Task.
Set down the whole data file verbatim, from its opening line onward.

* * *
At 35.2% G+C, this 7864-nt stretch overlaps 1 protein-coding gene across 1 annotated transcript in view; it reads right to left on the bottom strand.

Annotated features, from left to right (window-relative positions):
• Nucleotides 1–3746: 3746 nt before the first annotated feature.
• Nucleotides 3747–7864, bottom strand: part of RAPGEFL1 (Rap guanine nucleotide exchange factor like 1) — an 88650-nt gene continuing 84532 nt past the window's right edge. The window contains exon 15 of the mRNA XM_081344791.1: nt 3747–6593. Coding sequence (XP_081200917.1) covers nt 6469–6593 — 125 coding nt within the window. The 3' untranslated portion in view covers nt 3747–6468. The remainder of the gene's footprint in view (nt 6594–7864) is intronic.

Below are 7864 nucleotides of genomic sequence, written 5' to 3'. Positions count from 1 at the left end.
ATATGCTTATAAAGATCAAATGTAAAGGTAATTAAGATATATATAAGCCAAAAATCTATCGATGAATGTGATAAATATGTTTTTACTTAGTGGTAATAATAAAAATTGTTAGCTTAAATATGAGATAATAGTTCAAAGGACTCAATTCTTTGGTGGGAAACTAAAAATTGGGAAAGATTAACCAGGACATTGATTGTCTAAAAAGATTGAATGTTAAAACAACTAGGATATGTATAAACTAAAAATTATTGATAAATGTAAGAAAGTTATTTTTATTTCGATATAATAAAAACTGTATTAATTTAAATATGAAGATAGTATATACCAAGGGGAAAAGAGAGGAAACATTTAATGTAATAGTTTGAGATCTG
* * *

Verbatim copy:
At 35.2% G+C, this 7864-nt stretch overlaps 1 protein-coding gene across 1 annotated transcript in view; it reads right to left on the bottom strand.

Annotated features, from left to right (window-relative positions):
• Nucleotides 1–3746: 3746 nt before the first annotated feature.
• Nucleotides 3747–7864, bottom strand: part of RAPGEFL1 (Rap guanine nucleotide exchange factor like 1) — an 88650-nt gene continuing 84532 nt past the window's right edge. The window contains exon 15 of the mRNA XM_081344791.1: nt 3747–6593. Coding sequence (XP_081200917.1) covers nt 6469–6593 — 125 coding nt within the window. The 3' untranslated portion in view covers nt 3747–6468. The remainder of the gene's footprint in view (nt 6594–7864) is intronic.

Below are 7864 nucleotides of genomic sequence, written 5' to 3'. Positions count from 1 at the left end.
ATATGCTTATAAAGATCAAATGTAAAGGTAATTAAGATATATATAAGCCAAAAATCTATCGATGAATGTGATAAATATGTTTTTACTTAGTGGTAATAATAAAAATTGTTAGCTTAAATATGAGATAATAGTTCAAAGGACTCAATTCTTTGGTGGGAAACTAAAAATTGGGAAAGATTAACCAGGACATTGATTGTCTAAAAAGATTGAATGTTAAAACAACTAGGATATGTATAAACTAAAAATTATTGATAAATGTAAGAAAGTTATTTTTATTTCGATATAATAAAAACTGTATTAATTTAAATATGAAGATAGTATATACCAAGGGGAAAAGAGAGGAAACATTTAATGTAATAGTTTGAGATCTG